Celeste Botonakis

Author Archives: Celeste Botonakis

On the Nursing Assistant Guides blog, certified medical assistant Celeste Botonakis explores the daily life of a CMA. She'll keep you up-to-date with the latest on what’s happening in the field, and provides tips for those who are interested in becoming a medical or nursing assistant. Celeste has served in the medical field for over six years, and is passionate about helping people. She currently works at CSR Primary Care in Skokie, Illinois. Click here to learn more about Celeste Botonakis and NursingAssistantGuides.com.

National Osteoporosis Month

May is Osteoporosis Awareness and Prevention Month, people are encouraged to understand the risk factors associated with this condition. Preventative measures which promote healthy bones include sufficient calcium intake, achieving adequate levels of vitamin D, and performing bone healthy exercises. The aim of National Osteoporosis Awareness and Prevention Month is to promote good bone health through the prevention, detection and treatment of osteoporosis.

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National Autism Awareness Month

April is Autism Awareness Month. The aim of this month is educate the public about autism. Autism is a complex mental condition and developmental disability, characterized by difficulties in the way a person communicates and interacts with other people. Autism can be be present from birth or form during early childhood (typically within the first three years). Autism is a lifelong developmental disability with no single known cause.

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Oral Cancer Awareness Month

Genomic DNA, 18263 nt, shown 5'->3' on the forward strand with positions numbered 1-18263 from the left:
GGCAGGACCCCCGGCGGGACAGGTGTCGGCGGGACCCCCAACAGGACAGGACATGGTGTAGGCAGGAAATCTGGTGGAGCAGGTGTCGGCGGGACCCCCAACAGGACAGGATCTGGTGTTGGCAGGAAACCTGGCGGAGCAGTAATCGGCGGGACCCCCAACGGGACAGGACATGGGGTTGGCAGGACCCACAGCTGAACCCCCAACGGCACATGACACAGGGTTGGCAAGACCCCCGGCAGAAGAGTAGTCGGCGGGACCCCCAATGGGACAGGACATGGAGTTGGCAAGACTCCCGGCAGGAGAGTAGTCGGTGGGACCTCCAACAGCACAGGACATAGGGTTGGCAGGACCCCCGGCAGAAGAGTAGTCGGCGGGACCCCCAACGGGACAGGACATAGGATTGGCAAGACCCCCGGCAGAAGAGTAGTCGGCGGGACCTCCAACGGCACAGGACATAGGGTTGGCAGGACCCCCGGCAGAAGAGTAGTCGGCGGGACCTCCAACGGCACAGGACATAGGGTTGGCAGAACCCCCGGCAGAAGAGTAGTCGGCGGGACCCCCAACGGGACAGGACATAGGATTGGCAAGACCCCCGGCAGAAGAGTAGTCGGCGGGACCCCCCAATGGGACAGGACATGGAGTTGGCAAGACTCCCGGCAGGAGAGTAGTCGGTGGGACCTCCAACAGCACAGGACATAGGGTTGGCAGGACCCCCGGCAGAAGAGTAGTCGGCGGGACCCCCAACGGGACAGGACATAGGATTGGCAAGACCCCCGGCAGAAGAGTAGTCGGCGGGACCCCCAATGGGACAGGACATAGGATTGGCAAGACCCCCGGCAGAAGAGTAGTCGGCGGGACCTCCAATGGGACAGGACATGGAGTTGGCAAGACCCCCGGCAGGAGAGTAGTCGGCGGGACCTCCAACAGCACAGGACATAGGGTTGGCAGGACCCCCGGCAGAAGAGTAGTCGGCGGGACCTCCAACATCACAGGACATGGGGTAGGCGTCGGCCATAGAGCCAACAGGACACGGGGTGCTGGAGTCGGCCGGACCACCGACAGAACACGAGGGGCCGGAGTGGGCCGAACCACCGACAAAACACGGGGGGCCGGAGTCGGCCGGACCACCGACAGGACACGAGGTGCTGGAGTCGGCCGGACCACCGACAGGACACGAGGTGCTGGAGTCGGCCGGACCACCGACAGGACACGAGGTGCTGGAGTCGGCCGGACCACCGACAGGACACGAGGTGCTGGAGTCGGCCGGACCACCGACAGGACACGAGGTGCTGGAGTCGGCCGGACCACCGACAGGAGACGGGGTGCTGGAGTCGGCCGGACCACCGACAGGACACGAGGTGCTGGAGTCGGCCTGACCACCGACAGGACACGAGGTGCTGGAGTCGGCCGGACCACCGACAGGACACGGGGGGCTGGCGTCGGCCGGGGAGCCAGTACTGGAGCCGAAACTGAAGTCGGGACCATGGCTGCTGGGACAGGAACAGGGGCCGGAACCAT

April is Oral Cancer Awareness month and OCF would like to invite you to join us in our national screening campaign to end oral cancer! Oral Cancer awareness in the American public is low. While smoking and tobacco use are still major risk factors, the fastest growing segment of oral cancer patients is young, healthy, nonsmoking individuals due to the connection to the HPV virus. We cannot stop this virus from spreading; our only hope to save lives is with professional involvement and public awareness.

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Bleeding Disorders

March is Bleeding Disorders Awareness Month. This new observance is an extension of “Hemophilia Awareness Month,” which was designated by President Ronald Reagan over three decades ago. The month is designed to bring awareness to rare bleeding disorders and the health problems that come with them. Bleeding disorder is a general term, which includes a wide range of medical problems that result in poor blood clotting and abnormal bleeding.

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National Sleep Awareness Week

March has been designated National Sleep Awareness Month. One part of sleep awareness is knowing how our sleep may be affected by changes in the environment. The National Sleep Awareness Week this year emphasizes dangers such as drowsy driving, stress, anger and road rage. But the dangers of sleep deprivation go far beyond these visible risks. Sleep deprivation can, in fact, undermine all areas of your physical and mental health. Sleep deprivation weakens the immune system leaving us more susceptible to other diseases and disorders like diabetes, cancer and even the common cold.